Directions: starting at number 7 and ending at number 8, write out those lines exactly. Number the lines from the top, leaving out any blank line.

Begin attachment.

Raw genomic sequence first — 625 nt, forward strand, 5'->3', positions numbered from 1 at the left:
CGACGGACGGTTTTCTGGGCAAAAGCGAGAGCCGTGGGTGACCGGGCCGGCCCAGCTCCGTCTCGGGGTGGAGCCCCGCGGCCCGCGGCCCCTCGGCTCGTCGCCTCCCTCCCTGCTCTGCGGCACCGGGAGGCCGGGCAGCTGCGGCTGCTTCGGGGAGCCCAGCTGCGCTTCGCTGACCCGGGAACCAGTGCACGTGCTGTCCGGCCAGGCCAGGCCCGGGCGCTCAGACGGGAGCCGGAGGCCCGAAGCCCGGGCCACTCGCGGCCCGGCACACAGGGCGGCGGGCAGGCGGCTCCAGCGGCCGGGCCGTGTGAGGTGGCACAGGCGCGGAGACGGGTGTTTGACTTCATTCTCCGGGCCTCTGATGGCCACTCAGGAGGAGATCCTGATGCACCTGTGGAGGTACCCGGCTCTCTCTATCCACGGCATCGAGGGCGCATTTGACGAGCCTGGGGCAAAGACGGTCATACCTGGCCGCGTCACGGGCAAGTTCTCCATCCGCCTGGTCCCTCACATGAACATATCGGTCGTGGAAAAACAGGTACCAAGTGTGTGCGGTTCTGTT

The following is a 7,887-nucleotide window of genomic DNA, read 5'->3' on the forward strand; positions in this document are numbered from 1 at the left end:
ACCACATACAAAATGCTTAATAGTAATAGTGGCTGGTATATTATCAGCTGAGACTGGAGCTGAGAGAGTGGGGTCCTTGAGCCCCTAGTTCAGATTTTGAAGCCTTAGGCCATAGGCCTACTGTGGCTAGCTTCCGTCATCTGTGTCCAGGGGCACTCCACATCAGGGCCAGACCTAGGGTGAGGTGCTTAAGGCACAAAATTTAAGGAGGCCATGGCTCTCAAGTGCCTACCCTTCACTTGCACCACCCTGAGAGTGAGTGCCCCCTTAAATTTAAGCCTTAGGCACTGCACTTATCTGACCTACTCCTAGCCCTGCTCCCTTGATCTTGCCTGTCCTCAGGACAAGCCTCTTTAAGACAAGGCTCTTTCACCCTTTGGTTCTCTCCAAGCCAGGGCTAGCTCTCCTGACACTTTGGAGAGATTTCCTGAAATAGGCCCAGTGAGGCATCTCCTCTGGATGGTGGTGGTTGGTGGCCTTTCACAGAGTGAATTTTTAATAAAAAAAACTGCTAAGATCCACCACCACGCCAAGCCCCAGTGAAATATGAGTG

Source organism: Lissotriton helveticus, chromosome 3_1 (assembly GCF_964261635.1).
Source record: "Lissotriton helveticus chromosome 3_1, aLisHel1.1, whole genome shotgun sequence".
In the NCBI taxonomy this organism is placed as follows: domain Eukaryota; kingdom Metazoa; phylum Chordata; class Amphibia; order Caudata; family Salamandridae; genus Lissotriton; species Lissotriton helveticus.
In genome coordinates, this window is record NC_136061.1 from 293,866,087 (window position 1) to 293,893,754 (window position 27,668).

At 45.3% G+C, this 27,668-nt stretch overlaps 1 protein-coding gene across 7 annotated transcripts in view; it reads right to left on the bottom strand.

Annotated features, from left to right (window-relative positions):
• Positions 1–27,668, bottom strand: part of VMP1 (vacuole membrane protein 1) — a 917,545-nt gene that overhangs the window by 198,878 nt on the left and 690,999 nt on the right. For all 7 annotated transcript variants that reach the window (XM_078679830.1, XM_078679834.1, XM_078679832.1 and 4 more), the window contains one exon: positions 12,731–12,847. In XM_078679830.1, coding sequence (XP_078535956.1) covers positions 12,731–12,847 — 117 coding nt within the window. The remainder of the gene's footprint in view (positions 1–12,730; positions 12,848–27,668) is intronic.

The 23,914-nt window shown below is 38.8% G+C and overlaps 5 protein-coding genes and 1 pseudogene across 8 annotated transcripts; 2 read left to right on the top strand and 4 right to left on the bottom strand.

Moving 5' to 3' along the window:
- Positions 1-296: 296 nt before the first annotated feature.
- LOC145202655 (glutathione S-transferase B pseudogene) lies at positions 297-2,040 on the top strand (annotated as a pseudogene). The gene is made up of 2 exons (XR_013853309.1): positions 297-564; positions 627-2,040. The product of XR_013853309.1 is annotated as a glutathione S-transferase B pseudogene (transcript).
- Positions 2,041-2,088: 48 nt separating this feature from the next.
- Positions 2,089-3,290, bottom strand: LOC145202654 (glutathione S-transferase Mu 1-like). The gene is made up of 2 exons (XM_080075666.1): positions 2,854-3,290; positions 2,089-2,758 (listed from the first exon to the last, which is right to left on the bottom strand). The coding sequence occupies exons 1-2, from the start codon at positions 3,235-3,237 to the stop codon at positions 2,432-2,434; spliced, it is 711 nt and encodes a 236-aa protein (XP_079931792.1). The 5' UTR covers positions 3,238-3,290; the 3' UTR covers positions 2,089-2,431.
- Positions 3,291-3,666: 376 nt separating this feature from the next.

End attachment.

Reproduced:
In the NCBI taxonomy this organism is placed as follows: domain Eukaryota; kingdom Metazoa; phylum Chordata; class Amphibia; order Caudata; family Salamandridae; genus Lissotriton; species Lissotriton helveticus.
In genome coordinates, this window is record NC_136061.1 from 293,866,087 (window position 1) to 293,893,754 (window position 27,668).